The coastal town of Hemsby is desperately seeking to shore up its erosion defences, three months after a tidal surge washed a number of houses into the sea.
Five patches of golden sand now break up the marram grass on the sand dunes in Hemsby where the houses once stood.
Angela and Tony Lewis’s house, once set far back from the beach, now has a clear view of the horizon.
“You look at the sea view we never had and you think that view, lovely as it is, that is the view that is going to take our house away,” said Mrs Lewis.
“We go to bed at night dreading there might be another storm and we dread what this winter is going to bring … After this winter we don’t know if we are going to have any houses left.”
Even before the tidal surge of December 5, 2013, the quiet Norfolk resort had been fundraising for defences.
They had already put in place gabions – metal cages full of rocks – and vast bags of concrete at the base of the dunes. They think they helped, even though it is thought the dunes retreated 30 metres in places that night.
Many more defences have been added since, after fundraising reached 35,000.
But now the campaign group Save Hemsby Coastline is applying for much bigger sums of money from various grants, including lottery cash from the Coastal Communities Fund, in the hope of being able to afford a more sturdy and permanent solution.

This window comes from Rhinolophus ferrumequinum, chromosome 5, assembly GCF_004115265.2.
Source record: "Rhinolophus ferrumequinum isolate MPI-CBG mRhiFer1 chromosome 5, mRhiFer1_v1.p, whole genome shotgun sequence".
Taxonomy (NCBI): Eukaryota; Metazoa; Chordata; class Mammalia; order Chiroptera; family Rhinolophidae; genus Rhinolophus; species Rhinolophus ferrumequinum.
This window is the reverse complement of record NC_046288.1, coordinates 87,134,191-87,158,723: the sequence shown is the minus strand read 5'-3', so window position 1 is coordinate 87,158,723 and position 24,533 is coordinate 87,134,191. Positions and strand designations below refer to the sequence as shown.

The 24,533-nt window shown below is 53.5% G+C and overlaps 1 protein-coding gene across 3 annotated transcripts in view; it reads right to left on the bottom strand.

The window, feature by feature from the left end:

Lorna Bevan-Thompson, landlady of the local pub and founder of the campaign, said: “We are trying to raise a good few million pounds to put in a preservation and protection scheme here.
“We want to make sure we can protect the remaining sand dunes we’ve got. This is our only barrier to the seas. If we don’t protect them now, homes will be lost, businesses will be lost and we desperately need to protect what we have got left.”
It is estimated that defences can cost as much as 10,000 per metre.
Dr Alastair Grant, professor of ecology at the University of East Anglia, says the costs have to be weighed up.
“The sea is incredibly powerful. If you have enough resources you can build sea defences that will stay where they are but that is incredibly expensive and the decision needs to be made about the relative costs and benefits of defending a piece of coastline.”
Tourism in the village, just north of Great Yarmouth, is said to make 80m a year.
But there is more than just business at stake and for the people whose lives revolve around Hemsby, giving into the sea is not an option.
17 May 2014 | 2:13 am – Source: orange.co.uk